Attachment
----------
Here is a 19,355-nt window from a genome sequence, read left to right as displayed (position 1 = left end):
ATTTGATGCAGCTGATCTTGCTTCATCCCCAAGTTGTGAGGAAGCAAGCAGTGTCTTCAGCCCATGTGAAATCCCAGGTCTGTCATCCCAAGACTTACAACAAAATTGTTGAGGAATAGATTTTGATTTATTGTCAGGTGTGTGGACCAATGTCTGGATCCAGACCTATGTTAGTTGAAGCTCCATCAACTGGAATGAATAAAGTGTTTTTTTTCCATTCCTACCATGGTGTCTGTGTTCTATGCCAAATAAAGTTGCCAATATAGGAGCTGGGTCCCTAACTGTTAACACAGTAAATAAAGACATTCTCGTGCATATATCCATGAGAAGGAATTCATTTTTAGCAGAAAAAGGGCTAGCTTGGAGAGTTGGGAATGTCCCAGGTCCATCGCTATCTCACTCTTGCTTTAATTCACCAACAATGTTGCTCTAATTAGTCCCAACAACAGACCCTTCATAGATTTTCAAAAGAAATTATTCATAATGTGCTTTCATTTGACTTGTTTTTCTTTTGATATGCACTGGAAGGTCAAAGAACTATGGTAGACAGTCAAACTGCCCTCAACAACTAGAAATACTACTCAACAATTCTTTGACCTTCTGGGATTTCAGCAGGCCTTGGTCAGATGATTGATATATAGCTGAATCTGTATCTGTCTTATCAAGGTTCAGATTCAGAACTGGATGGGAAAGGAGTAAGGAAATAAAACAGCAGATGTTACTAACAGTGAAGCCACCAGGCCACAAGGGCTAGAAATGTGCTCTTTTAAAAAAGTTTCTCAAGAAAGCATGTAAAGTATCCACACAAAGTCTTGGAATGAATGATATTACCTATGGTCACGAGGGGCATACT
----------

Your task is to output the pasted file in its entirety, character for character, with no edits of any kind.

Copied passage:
Here is a 19,355-nt window from a genome sequence, read left to right as displayed (position 1 = left end):
ATTTGATGCAGCTGATCTTGCTTCATCCCCAAGTTGTGAGGAAGCAAGCAGTGTCTTCAGCCCATGTGAAATCCCAGGTCTGTCATCCCAAGACTTACAACAAAATTGTTGAGGAATAGATTTTGATTTATTGTCAGGTGTGTGGACCAATGTCTGGATCCAGACCTATGTTAGTTGAAGCTCCATCAACTGGAATGAATAAAGTGTTTTTTTTCCATTCCTACCATGGTGTCTGTGTTCTATGCCAAATAAAGTTGCCAATATAGGAGCTGGGTCCCTAACTGTTAACACAGTAAATAAAGACATTCTCGTGCATATATCCATGAGAAGGAATTCATTTTTAGCAGAAAAAGGGCTAGCTTGGAGAGTTGGGAATGTCCCAGGTCCATCGCTATCTCACTCTTGCTTTAATTCACCAACAATGTTGCTCTAATTAGTCCCAACAACAGACCCTTCATAGATTTTCAAAAGAAATTATTCATAATGTGCTTTCATTTGACTTGTTTTTCTTTTGATATGCACTGGAAGGTCAAAGAACTATGGTAGACAGTCAAACTGCCCTCAACAACTAGAAATACTACTCAACAATTCTTTGACCTTCTGGGATTTCAGCAGGCCTTGGTCAGATGATTGATATATAGCTGAATCTGTATCTGTCTTATCAAGGTTCAGATTCAGAACTGGATGGGAAAGGAGTAAGGAAATAAAACAGCAGATGTTACTAACAGTGAAGCCACCAGGCCACAAGGGCTAGAAATGTGCTCTTTTAAAAAAGTTTCTCAAGAAAGCATGTAAAGTATCCACACAAAGTCTTGGAATGAATGATATTACCTATGGTCACGAGGGGCATACT